Complexity Explorer Santa Few Institute

Introduction to Renormalization

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1.2 Coarse graining Alice and Dinah » Quiz Solution

1. Which of these could function as a coarse-graining prescription?

A. mapping red to blue, and blue to red, in an RGB color image

B. anonymizing sensitive health data from a hospital, so that each person is represented by a unique ID, but individual's privacy is protected by the ID does not tell you the person's real name

C. listing the frequencies of all the words in Tolstoy's War and Peace

D. translating a book from English to German.


Answer: (C): by considering only word frequencies, we throw out an enormous amount of the content of War and Peace, including all the structure contained in the word order. (A) transforms an image, but does not reduce the amount of information in it -- we can, for example, still recover the original image by mapping blue back to red, and red to blue. Similarly, although (B) is an irreversible mapping (once you throw away the key), it still preserves the full complexity of the data. (D) is perhaps a trickier case; under the assumption that the translator is good, and that German is equally expressive as English, the translation is not reduced in complexity or complicatedness; the text may be transformed, and even come to have a different meaning for a reader, but should not be significantly simplified compared to the original.


2. What needs to be true for the JPEG algorithm to count as a coarse-graining?​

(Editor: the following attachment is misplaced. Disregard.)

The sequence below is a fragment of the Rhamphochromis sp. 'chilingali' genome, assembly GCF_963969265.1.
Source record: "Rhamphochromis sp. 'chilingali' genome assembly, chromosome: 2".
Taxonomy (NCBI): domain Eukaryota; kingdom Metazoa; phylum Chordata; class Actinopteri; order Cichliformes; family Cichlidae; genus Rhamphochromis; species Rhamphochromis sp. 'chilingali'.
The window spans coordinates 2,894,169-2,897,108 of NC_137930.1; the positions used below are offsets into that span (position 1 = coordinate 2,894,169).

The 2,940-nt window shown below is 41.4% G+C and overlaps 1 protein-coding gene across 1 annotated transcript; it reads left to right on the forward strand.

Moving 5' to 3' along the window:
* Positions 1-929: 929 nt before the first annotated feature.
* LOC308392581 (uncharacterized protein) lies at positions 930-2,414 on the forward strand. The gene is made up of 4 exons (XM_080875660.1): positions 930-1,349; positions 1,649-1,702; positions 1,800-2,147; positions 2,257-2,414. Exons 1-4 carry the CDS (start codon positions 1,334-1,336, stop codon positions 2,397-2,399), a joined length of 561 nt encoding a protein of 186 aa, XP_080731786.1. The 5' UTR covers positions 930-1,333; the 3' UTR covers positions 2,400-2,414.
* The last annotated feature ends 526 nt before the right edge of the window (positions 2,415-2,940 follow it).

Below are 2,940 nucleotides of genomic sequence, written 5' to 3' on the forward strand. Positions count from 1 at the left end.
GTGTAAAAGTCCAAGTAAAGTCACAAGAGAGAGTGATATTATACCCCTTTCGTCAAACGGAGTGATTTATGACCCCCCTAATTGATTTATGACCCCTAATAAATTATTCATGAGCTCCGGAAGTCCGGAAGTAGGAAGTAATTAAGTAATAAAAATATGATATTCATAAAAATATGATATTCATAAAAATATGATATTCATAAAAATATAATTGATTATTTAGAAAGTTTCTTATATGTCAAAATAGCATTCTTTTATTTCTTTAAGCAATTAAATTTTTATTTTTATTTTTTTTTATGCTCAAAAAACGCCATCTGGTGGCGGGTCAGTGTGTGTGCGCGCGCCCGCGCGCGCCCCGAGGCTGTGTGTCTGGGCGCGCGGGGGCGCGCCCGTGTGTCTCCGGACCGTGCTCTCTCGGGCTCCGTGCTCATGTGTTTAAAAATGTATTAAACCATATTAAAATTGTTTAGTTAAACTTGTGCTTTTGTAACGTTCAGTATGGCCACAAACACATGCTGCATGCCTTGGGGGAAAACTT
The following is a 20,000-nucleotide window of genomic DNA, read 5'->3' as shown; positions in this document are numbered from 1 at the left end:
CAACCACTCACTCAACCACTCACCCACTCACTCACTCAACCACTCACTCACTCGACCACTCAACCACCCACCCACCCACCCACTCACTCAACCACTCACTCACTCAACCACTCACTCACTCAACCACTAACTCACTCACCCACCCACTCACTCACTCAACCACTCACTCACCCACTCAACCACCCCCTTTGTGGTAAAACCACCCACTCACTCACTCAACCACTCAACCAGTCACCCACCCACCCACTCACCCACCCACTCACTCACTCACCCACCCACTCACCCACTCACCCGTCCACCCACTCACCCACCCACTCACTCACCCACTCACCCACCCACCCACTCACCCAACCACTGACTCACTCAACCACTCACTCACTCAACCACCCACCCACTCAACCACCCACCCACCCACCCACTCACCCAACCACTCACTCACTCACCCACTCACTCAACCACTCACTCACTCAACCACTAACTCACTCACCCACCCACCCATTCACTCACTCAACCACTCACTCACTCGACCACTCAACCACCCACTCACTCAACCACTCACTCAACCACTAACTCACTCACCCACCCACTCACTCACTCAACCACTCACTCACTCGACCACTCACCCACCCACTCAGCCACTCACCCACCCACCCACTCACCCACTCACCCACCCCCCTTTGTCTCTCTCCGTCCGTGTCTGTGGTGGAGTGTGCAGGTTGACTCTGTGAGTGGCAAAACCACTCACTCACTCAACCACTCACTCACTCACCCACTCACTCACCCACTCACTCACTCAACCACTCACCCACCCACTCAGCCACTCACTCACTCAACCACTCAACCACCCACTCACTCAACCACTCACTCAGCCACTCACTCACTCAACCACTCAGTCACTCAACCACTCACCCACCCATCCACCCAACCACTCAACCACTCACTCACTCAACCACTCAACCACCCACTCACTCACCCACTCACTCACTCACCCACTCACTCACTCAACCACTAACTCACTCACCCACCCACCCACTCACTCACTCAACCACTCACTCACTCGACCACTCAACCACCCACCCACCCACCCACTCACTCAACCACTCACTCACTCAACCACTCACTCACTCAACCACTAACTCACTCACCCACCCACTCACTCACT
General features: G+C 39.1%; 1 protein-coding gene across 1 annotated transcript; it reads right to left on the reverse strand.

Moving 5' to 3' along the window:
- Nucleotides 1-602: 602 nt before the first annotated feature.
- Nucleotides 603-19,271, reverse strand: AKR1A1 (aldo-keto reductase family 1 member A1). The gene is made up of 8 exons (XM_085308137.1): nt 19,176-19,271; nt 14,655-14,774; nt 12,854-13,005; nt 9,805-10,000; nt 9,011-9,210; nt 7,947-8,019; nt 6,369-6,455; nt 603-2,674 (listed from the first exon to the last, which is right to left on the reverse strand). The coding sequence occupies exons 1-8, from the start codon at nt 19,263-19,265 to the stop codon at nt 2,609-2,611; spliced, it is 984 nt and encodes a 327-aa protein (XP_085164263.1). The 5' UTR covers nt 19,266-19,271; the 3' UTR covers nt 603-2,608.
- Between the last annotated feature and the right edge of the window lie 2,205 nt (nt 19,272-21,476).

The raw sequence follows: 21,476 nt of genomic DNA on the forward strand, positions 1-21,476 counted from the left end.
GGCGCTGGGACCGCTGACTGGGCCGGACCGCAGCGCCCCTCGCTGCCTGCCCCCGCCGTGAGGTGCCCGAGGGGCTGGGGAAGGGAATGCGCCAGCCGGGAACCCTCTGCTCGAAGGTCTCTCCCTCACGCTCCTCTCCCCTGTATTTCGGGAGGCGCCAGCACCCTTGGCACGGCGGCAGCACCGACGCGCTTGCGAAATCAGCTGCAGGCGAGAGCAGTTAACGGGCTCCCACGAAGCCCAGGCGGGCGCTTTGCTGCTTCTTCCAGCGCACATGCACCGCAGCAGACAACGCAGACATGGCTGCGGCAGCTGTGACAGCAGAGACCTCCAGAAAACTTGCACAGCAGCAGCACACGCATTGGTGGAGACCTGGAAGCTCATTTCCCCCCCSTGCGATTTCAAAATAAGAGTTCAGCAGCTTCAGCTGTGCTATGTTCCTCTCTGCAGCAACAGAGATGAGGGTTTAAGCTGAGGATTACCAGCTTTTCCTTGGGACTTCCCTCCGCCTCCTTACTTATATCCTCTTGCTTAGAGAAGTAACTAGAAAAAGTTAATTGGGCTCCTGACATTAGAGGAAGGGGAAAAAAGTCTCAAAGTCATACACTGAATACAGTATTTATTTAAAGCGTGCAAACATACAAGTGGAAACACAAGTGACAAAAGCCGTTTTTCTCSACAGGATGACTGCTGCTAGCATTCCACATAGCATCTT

A. it reduces the file size: the output of the JPEG algorithm is smaller than the original bitmap image file.

B. it is irreversible: given a JPEG compression, I can't recover the original image.

C. it doesn't look the same as the original image.

D. (A) and (B), but not (C)


Answer: (D). (A) alone is not enough, because it may be possible to compress the image without destroying information (in the same way we make a zip file in Mac OS X, compressing files without loss). (B) alone is not enough because an encryption algorithm (once the key is lost) will be irreversible, but not a simplification. (C) turns out to be neither necessary nor sufficient; it's not sufficient to indicate I've done a coarse graining, because I could get a different image by just inverting all the pixels, or rotating it ninety degrees, but neither of these amount to a simplification. Nor is it necessary: I might have done a coarse-graining that's invisible to the eye. Just because something looks the same to my visual system doesn't mean that no coarse-graining happened -- I may just not be able to perceive the difference because my visual system itself is performing a coarse-graining before sending the signals back to my conscious awareness.